By Rachel Ringler
Imagine arriving at the Pastrami Queen but finding no pastrami, or showing up at Holy Schnitzel to find its signature breaded chicken cutlet off the menu.
To quote Tevye, sounds crazy, no? But that is exactly what will happen if you visit Sherry Herring, the Israeli eatery that recently opened on the Upper West Side of Manhattan. It is the first branch of the renowned sandwich bar in the port of Tel Aviv famous for — you guessed it — its herring sandwiches.
But for the moment, to quote Sherry Ansky, the driving force behind Sherry Herring, the New York outpost has “no Sherry and no herring.”
That’s because Ansky is still waiting for her travel documents to enter the United States — and the herring is still aging at a Dutch processor, patiently soaking up the brine and flavors that must meet Ansky’s approval.
Ansky is a food celebrity in Israel, where she has written six cookbooks (one of which was translated into English). For decades she was a food columnist for the daily newspaper Maariv. But in 2011 she hit a writer’s block. It was at that time that her daughter, Michal Ansky, herself a food journalist, opened the farmer’s market in the port of Tel Aviv, which soon became a draw for tourists, foodies and hipsters. Sherry Ansky decided to create a sandwich shop there that featured herring.
Ansky has had a long-standing love affair with herring, the brined or pickled fish that is a staple of Ashkenazi cuisine. When she was 6 years old, she went to synagogue with her father.
“Somebody made a kiddush and brought me a plate filled with lekach [honey cake], kugel and lots of herring,” she said. “I ate one piece, then another, until I finished it all. I believe that there is a moment when you understand the power of candy. For me, it happened with herring.”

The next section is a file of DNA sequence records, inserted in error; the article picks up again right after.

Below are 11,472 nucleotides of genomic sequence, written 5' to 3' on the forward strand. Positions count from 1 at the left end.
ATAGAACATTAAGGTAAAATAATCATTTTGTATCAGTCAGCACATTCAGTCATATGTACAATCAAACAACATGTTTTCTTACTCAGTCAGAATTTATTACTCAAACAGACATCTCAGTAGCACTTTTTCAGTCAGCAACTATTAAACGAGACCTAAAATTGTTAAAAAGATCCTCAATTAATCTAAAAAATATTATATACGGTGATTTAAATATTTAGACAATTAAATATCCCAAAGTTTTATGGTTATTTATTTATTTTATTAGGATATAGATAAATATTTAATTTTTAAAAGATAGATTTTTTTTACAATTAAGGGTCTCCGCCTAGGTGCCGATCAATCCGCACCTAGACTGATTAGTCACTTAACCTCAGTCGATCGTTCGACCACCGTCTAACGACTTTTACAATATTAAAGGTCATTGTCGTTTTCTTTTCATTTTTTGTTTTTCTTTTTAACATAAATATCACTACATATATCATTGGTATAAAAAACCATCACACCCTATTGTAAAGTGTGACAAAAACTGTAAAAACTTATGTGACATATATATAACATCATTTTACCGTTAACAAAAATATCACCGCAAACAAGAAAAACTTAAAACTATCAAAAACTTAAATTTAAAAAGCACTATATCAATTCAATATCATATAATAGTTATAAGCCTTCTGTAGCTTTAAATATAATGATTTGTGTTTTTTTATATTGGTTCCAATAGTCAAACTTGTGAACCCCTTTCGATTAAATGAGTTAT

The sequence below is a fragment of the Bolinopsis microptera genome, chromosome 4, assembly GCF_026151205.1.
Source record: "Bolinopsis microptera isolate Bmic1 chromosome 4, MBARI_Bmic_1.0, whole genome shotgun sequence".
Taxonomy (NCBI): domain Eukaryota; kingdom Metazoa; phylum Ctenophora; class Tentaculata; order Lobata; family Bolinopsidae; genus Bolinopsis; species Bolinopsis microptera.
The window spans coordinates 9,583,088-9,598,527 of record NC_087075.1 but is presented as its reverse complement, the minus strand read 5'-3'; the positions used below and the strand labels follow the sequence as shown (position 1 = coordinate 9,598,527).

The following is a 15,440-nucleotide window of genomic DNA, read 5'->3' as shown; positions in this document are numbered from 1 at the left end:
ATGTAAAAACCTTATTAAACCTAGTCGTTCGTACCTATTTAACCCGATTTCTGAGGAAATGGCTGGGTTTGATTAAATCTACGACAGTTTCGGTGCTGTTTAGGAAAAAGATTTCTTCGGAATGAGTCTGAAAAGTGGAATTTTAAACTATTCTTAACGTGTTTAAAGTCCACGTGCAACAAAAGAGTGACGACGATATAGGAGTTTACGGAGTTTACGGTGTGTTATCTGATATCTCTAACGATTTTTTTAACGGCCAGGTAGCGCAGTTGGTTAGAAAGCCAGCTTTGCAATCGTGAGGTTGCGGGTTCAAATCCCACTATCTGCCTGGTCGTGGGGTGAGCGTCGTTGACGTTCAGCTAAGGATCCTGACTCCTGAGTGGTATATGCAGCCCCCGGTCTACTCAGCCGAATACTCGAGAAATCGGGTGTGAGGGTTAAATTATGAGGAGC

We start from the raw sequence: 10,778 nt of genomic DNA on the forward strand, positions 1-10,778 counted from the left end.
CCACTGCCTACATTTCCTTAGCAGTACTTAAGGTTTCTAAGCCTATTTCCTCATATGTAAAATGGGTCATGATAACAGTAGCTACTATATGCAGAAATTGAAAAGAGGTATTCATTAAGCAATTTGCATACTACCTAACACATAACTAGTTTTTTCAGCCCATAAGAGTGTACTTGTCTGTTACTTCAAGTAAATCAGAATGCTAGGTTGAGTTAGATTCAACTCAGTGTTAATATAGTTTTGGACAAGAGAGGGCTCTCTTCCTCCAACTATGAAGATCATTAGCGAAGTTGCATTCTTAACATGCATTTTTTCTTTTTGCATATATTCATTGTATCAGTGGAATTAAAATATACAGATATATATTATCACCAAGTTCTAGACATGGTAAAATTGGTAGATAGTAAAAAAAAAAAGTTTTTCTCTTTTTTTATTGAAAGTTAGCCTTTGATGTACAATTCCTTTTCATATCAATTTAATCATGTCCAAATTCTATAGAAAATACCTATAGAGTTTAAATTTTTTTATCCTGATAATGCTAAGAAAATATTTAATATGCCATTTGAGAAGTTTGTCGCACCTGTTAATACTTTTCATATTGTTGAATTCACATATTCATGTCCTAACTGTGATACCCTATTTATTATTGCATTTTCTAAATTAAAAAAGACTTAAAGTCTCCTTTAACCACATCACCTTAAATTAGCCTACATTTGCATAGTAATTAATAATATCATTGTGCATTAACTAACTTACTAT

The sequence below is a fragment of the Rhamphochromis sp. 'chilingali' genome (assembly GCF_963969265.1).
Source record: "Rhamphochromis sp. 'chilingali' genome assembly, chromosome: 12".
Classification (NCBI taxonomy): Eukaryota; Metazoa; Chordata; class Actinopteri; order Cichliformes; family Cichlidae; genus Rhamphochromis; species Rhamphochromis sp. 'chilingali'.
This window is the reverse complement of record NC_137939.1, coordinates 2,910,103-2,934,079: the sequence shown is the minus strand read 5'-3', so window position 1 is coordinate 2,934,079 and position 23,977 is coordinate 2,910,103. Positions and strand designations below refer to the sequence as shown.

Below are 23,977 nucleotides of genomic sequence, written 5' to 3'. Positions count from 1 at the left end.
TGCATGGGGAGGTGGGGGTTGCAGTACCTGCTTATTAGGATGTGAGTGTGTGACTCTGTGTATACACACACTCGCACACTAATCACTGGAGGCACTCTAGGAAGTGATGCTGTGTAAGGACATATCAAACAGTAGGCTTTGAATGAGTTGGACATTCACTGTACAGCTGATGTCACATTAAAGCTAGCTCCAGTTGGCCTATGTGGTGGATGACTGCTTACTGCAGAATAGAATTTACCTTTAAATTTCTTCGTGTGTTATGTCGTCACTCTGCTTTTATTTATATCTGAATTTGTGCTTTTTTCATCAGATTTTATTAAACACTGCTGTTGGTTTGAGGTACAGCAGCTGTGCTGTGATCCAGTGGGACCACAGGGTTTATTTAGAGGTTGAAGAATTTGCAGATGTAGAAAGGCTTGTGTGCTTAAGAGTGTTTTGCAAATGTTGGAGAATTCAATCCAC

Ansky’s shop, featuring herring and other fish sandwiches, was an immediate success. Shortly after she opened the sandwich bar, she entered the farmers’ market to find a line snaking through it and out the door.
“I fainted and ran away,” she remembers. “I told the people to go away! I can’t do it.”
Even those who aren’t normally fans of herring may find it hard not be taken by Ansky’s herring sandwich. It is a carefully constructed work consisting of a fresh baguette, sliced in half and slathered with sour cream and French butter, seasoned with hot pepper, seeds and juice from a tomato, onions and scallions, and finished off with brined herring.
Food celebrity Phil Rosenthal visited the Tel Aviv port for his Netflix show “Somebody Feed Phil” and declared Ansky’s herring sandwich was “one of the best sandwiches I’ve ever had in my stupid life.”
“The taste is precise,” said Ansky. “At the end of the day, I feel like I worked on this sandwich all of my life, until the moment I needed it.”
During the pandemic, Ansky sent her son-in-law and business partner, Eyal Amir, to New York to scout out a location for the first of what they hope will be several Sherry Herring shops.
They chose the Upper West Side, said Amir, “because it is a Jewish neighborhood where our penetration to the market will be easiest.” Their eatery, said Amir, builds on the culture of appetizing stores in New York, including Russ & Daughters on the Lower East Side and Barney Greengrass less than a mile away.
Like the Tel Aviv sandwich bar, the Manhattan shop offers a choice of smoked fish sandwiches: tuna from a smokehouse in the Hamptons, wild-caught Alaskan sockeye salmon, mackerel from, according to Amir, the “wild waters off of Spain.”
So why no herring? Because there is herring and then there is Sherry’s herring. During his scouting ventures, Amir brought back samples of all of the herrings he could source in the five boroughs of New York City. None met the approval of Ansky’s discerning palate. So she flew off to Holland and worked with a fishery there to select the best herring — creamy with a soft bite — and to create the brine that would give her the flavor she was after.
“We kept on experimenting until we reached the right flavor in July,” said Amir. Then they had to submit the recipe and process to the FDA for approval. They started production last month. But the herring, said Amir, “needs 11 weeks in our unique brine to arrive at the flavor, colors and aroma that we want.”
So the herring will come, in a first shipment of 15,000 filets, in December. Will that be enough? That, said Amir, “depends on how much New Yorkers like it.”
— New York Jewish Week via JTA